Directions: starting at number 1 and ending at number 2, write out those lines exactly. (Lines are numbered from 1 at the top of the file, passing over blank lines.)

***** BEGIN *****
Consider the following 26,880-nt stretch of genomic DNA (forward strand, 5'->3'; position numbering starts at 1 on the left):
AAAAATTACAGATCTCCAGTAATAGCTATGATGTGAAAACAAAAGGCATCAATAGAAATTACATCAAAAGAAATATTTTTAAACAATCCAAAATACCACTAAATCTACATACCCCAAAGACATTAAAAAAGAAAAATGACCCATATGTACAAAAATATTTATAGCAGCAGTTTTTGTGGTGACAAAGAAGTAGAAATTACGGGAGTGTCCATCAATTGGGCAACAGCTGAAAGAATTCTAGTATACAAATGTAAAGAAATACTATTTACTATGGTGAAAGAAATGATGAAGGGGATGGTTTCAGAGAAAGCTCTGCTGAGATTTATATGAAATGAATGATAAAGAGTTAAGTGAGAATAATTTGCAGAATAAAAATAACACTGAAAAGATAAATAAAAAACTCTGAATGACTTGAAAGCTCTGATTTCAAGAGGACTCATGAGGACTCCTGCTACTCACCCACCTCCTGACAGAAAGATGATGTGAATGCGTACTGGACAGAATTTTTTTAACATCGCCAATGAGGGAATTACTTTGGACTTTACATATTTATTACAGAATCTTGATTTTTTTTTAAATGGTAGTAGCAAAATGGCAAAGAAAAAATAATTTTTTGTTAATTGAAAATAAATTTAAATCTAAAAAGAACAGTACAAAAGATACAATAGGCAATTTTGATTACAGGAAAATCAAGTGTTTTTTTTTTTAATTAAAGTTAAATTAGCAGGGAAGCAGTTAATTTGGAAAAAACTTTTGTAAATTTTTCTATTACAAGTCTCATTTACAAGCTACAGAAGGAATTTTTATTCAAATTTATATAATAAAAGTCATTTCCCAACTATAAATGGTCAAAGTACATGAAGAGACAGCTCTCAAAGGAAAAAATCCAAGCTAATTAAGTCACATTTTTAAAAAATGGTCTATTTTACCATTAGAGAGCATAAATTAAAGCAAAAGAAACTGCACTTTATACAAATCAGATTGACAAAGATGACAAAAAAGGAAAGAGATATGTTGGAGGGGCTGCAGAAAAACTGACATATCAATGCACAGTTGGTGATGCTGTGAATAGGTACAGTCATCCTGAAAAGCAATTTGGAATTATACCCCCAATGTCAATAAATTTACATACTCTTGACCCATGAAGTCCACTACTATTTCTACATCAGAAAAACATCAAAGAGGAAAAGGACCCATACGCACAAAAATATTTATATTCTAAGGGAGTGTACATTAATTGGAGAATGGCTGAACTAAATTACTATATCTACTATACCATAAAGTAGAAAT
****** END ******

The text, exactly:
Consider the following 26,880-nt stretch of genomic DNA (forward strand, 5'->3'; position numbering starts at 1 on the left):
AAAAATTACAGATCTCCAGTAATAGCTATGATGTGAAAACAAAAGGCATCAATAGAAATTACATCAAAAGAAATATTTTTAAACAATCCAAAATACCACTAAATCTACATACCCCAAAGACATTAAAAAAGAAAAATGACCCATATGTACAAAAATATTTATAGCAGCAGTTTTTGTGGTGACAAAGAAGTAGAAATTACGGGAGTGTCCATCAATTGGGCAACAGCTGAAAGAATTCTAGTATACAAATGTAAAGAAATACTATTTACTATGGTGAAAGAAATGATGAAGGGGATGGTTTCAGAGAAAGCTCTGCTGAGATTTATATGAAATGAATGATAAAGAGTTAAGTGAGAATAATTTGCAGAATAAAAATAACACTGAAAAGATAAATAAAAAACTCTGAATGACTTGAAAGCTCTGATTTCAAGAGGACTCATGAGGACTCCTGCTACTCACCCACCTCCTGACAGAAAGATGATGTGAATGCGTACTGGACAGAATTTTTTTAACATCGCCAATGAGGGAATTACTTTGGACTTTACATATTTATTACAGAATCTTGATTTTTTTTTAAATGGTAGTAGCAAAATGGCAAAGAAAAAATAATTTTTTGTTAATTGAAAATAAATTTAAATCTAAAAAGAACAGTACAAAAGATACAATAGGCAATTTTGATTACAGGAAAATCAAGTGTTTTTTTTTTTAATTAAAGTTAAATTAGCAGGGAAGCAGTTAATTTGGAAAAAACTTTTGTAAATTTTTCTATTACAAGTCTCATTTACAAGCTACAGAAGGAATTTTTATTCAAATTTATATAATAAAAGTCATTTCCCAACTATAAATGGTCAAAGTACATGAAGAGACAGCTCTCAAAGGAAAAAATCCAAGCTAATTAAGTCACATTTTTAAAAAATGGTCTATTTTACCATTAGAGAGCATAAATTAAAGCAAAAGAAACTGCACTTTATACAAATCAGATTGACAAAGATGACAAAAAAGGAAAGAGATATGTTGGAGGGGCTGCAGAAAAACTGACATATCAATGCACAGTTGGTGATGCTGTGAATAGGTACAGTCATCCTGAAAAGCAATTTGGAATTATACCCCCAATGTCAATAAATTTACATACTCTTGACCCATGAAGTCCACTACTATTTCTACATCAGAAAAACATCAAAGAGGAAAAGGACCCATACGCACAAAAATATTTATATTCTAAGGGAGTGTACATTAATTGGAGAATGGCTGAACTAAATTACTATATCTACTATACCATAAAGTAGAAAT